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About Frotz

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    On a clear disc you can seek forever.
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  1. I'm looking into the idea of using some sort of shim to allow a tl866-II Pro to program higher-voltage EPROMs using the open source minipro program.
  2. For you Linux users, you can easily compile Radioman's firmware updater for Linux (and maybe BSD as well). I sent in an update for the README.md file to https://github.com/radiomanV/TL866 that explains how.
  3. I did some more tests and concluded that the problem lies in the Linux multipro software. The Github issue on this is https://github.com/vdudouyt/minipro/issues/89for anyone who's interested.
  4. Thanks. I think the problem lies within either the TL866's firmware or in the Linux minipro software. I suspect trouble with the device database. We've found a few problems in there unrelated to this one.
  5. Would anyone with a known good programmer other than a TL866 (preferably something from the 1980s or 1990s) like to play with one of these questionable EPROMs? I'd like to get to the bottom of this problem and hopefully rule out bugs in the TL866 or the controlling software (https://github.com/vdudouyt/minipro).
  6. I have 15 ST-branded M27C256B UV-erasable EPROMs and a Minipro TL866 chip programmer. The chips came as used off Ebay. When I try to program these chips, I get this: $ minipro -p "M27C256B @DIP28" -w cleurom2.bin -S Found Minipro TL866A v03.2.80 Chip ID OK: 0x208d Writing Code... OK Reading Code... OK Verification failed at 0x200: 0xc8 != 0x00 I thought that this was due to this particular variation of the 27c256 requiring more current than the Minipro burner could provide. So I bought a cable that has two male USB type A plugs on one end and a female type A jack on the other end. I've used variants of this for older hard drive enclosures that needed the extra current. This didn't help in the slightest. All of them fail programming in exactly the same way. Erasure goes fine. I've programmed several 27c256 chips from Texas Instruments with no problems. What's going on here? Am I better off simply trashing these chips?
  7. Some of you may have heard of the P112 single board computer kit and have been wondering when more will be available. If you don't know what the P112 is, it's a single board computer that uses the Zilog Z180 microprocessor to run CP/M and similar operating system. There's a flavor of Unix for it called UZI-180. This is a kit, that is, you solder it together yourself. I've started a Kickstarter project to finance a new run of PCBs and parts. See http://661.org/p112/ to read about the P112 and download the user manual. A kit is $100 with $12 extra for shipping outside the US. This gets you the board with surface-mount parts soldered on, a boot ROM, two CDs full of stuff, and two serial port pigtails. I didn't want to make complete kits this time round because my costs for doing so have gone way up. Instead I have prepared a shared project on Mouser.com with most of what you'll need. Two parts need to be obtained from Digikey instead. The Kickstarter.com page is http://www.kickstart...rd-computer-kit. Feel free to email me with any questions.
  8. Cigarettes are like cheap malt liquor to the fine wine of a cigar or pipe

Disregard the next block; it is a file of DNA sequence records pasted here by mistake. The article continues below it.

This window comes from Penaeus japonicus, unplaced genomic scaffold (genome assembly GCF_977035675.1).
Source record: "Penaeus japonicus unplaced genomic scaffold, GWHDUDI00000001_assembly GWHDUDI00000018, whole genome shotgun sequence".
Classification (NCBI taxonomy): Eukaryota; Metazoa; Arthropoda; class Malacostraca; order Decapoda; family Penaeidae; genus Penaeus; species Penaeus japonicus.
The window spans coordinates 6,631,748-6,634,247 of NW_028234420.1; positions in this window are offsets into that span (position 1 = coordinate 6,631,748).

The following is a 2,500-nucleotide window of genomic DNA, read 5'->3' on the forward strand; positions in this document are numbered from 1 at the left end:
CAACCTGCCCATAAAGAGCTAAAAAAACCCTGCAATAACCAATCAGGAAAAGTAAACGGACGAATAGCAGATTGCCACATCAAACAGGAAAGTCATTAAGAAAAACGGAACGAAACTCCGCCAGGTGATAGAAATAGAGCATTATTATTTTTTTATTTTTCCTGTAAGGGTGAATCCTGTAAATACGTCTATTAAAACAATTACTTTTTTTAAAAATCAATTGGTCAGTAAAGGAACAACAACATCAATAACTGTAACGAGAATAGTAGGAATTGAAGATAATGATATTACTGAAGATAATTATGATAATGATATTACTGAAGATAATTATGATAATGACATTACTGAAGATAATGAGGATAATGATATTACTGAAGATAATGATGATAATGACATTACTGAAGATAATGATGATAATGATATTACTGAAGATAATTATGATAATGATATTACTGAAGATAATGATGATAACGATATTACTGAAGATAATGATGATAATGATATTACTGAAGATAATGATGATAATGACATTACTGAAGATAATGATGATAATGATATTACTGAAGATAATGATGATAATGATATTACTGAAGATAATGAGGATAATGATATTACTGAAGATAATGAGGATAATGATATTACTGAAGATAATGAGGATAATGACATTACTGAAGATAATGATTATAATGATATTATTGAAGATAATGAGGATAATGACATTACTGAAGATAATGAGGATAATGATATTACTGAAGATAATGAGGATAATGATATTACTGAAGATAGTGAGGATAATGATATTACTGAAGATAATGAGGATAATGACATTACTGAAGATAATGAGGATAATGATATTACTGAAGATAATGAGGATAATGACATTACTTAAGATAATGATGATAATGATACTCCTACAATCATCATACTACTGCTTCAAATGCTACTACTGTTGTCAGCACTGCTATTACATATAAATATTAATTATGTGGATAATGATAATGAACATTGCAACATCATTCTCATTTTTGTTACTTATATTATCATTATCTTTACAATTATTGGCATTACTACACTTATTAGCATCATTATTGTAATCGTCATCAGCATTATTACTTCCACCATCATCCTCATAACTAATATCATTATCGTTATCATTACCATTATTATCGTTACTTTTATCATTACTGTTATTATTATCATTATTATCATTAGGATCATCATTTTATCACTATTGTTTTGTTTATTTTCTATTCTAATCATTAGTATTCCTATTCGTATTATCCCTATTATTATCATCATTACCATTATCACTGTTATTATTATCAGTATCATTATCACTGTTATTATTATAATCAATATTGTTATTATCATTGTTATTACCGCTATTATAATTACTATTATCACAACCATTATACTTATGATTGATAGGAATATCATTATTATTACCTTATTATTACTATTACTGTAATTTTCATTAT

9. Cigarettes are like cheap malt liquor to the fine wine of a cigar or pipe

  10. I figured out the "other node" business and put the Vectrex back together. The vector is crisp and bright. The buzz is much-reduced, still present, but acceptable. One significant problem that remains is that the picture shakes, particularly in the bottom-right (right where the reserve ships are in Minestorm). According to the service guide, the likely culprits are some ceramic caps on the power board, a ceramic cap on the CRT board, and an op-amp underneath the heat sink on the power board. I'm tempted to replace all of these. Has anyone here sucessfully done repairs on the stuff underneath the heat sink?
  11. That's the one. This text is clear as mud. Let's see if I have it right... Put the center conductor of the coax in the hole on the logic board where the audio signal was (going in from the TOP). Solder the shield to the leftmost pin of the volume pot (when viewing from the rear). Solder one end of the 14ga wire to the "same node where the audio cable was connected to.". Run the coax to the rear of the logic board, underneath, then out again on the left (when viewing from the rear) to meet with the backside of the power board. Solder the coax to the power board from the back. Solder one end of the 14ga wire to the power board at the hole labeled G2. What is this node that the audio cable was connected to? The only connections I see there are the signal (to which I solder the center of the coax) and a hole that doesn't connect to anything. G2 is clearly a ground. I can't figure out where the other end of the wire needs to go.
  12. The one where you also replace the audio cable running from the logic board to the power board with a length of coax.
  13. I finished replacing the electrolytic caps in my Vectrex and moved on to replacing the audio cable with coax to prevent buzzing. I'm having trouble with that part. How do you solder the coax to the underside of the logic board? The place where it needs to go is up against the on-off/volume pot.
  14. What happened to this effort? I'm in need of a test cart too. If I could find a source of cartridge PCBs and shells, that should do the trick.
  15. I was on the preorder list, but had to bow out for a brief emergency. Are you taking orders again?
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